We can’t keep ignoring the ties between inflation and economic justice

Federal Reserve Chairman Jerome Powell answers questions during a House Financial Services Committee oversight hearing of the Treasury Department's and Federal Reserve's Pandemic Response on Wednesday, December 1, 2021.
Greg Nash

The upcoming release of the Consumer Price Index (CPI) is an important opportunity to address the social justice challenges created by surging inflation. There is no typical U.S. consumer, yet the basket of goods used to calculate CPI makes that simplification — and it is to the detriment of the poor and the elderly. 

Rich people and poor people have very different baskets of goods that they purchase on a monthly basis. Right now, inflation is higher on the basket of goods purchased by poor Americans. Basing the Consumer Price Index on a basket of goods for a typical household is an outdated idea. We have the computing power and analytic capability to provide a far more robust inflation dashboard to policymakers so they can properly understand the divergence of inflation experiences realized by a cross-section of the nation. 

For a just economy, the U.S. government needs to build modern inflation indicators that allow policymakers and central bankers to better understand how inflation impacts different demographic groups.   

Should central bankers be more concerned about maintaining the purchasing power of the poor, or the rich? It is a policy question that is never discussed, yet it is an important one. If central bankers were more concerned about maintaining the purchasing power of the poor, perhaps they would tighten sooner as inflation surges. Let’s take a closer look at the problem:

The United States Bureau of Labor Statistics openly states on its website that the Consumer Price Index “does not produce official estimates for the rate of inflation experienced by subgroups of the population, such as the elderly or the poor.” In other words, the specific impact of inflation on poor and older Americans is not taken into account when the Federal Reserve, Congress and the president make decisions about inflation policies. Yet, poor people and the elderly are the most vulnerable to the impact of inflation on their purchasing power. This problem is magnified for lower-income elderly and disabled Americans because the cost of living adjustment (COLA) used to adjust social security payments is linked to a basket of goods that does not reflect their experience as consumers. 

This seemingly dry topic of calculating inflation indicators can have heartbreaking consequences. 

According to the United States Census Bureau, 37.2 million Americans live in poverty. And poverty in America is not race or gender-neutral. The poverty rate among men is 10.2 percent, while the poverty rate for women is 12.6 percent. Especially notable, the poverty rate for a family headed by a female is 23.4 percent, while the poverty rate for a family headed by a male is 11.4 percent. While 11.4 percent of the country overall lives in poverty, 8.2 percent of whites meet this definition, while 17 percent of Hispanics and 19 percent of Blacks fall into this category. Tragically, 16 percent of all children in American live in poverty. The poverty rate for the disabled is a staggering 25 percent.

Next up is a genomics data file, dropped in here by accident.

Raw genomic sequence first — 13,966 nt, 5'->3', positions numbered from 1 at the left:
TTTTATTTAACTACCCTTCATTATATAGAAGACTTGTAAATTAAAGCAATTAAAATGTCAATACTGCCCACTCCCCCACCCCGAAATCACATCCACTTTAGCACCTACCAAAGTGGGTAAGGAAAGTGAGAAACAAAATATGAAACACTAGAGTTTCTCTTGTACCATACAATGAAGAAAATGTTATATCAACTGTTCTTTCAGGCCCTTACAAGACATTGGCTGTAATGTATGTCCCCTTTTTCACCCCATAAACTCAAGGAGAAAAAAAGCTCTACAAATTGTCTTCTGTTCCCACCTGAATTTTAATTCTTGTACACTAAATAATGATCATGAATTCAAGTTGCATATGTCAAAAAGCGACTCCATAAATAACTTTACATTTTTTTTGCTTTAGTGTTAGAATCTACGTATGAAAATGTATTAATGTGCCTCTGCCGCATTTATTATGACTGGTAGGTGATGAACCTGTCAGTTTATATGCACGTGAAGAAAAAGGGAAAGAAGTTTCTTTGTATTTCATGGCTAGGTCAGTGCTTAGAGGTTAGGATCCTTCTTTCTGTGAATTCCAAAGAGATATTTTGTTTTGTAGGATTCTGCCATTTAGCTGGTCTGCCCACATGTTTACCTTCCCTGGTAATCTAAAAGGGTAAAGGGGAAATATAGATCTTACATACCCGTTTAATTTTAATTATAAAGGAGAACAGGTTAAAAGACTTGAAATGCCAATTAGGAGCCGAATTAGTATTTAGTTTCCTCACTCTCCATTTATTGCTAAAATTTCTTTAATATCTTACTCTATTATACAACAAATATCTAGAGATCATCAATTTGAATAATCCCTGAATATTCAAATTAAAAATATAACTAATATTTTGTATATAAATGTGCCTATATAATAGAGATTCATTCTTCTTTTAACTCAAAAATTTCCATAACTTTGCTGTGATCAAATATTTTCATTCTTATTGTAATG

So when inflation surges more for the basket of goods purchased by poor people than the basket of goods purchased by the rich, the impact falls more on women, children, Hispanics, Blacks, and the disabled. 

A closer look at the data reveals why it is time for a new approach to inflation accounting, inflation indicators and central bank policy formulation. A recent study by the University of Pennsylvania found that low-income families in the bottom 20 percent of American households spend substantially more of their income on food, energy and shelter than higher-income families (62.3 percent vs. 50.8 percent). They also spend substantially less on services (24.6 percent vs. 30.8 percent) than the rich. As a result, in 2020, the poorest households had a 6.8 percent increase in their expenditures, while the top 5 percent had a 6.1 percent increase in their costs. 

These differences, while substantial, mask significant variations in how inflation impacted key budget categories of the rich and poor. 

The Bureau of Labor Statistics released its 2020 report on consumer expenditures just days ago. This level of detail, released a year after the fact, is not included in the monthly CPI data that is used by policymakers. 

The report shows the poorest 20 percent of American households witnessed a 6.8 percent increase in housing costs, while the richest 20 percent experienced only a 0.9 percent increase. Yet, none of these differences will be discussed when CPI for December 2021 is released on Jan. 12. The data in the report does not provide this level of detail.  

It’s time to begin the important national conversation about social justice and inflation accounting. 

Jonathan Lewis is president of Signatory Capital Advisors, a firm that advises clients on environmental, social and governance policy integration. 

Tags bureau of labor statistics Consumer Price Index economy Economy of the United States Financial economics Inflation Macroeconomics Money Poverty in the United States Price indices Real versus nominal value
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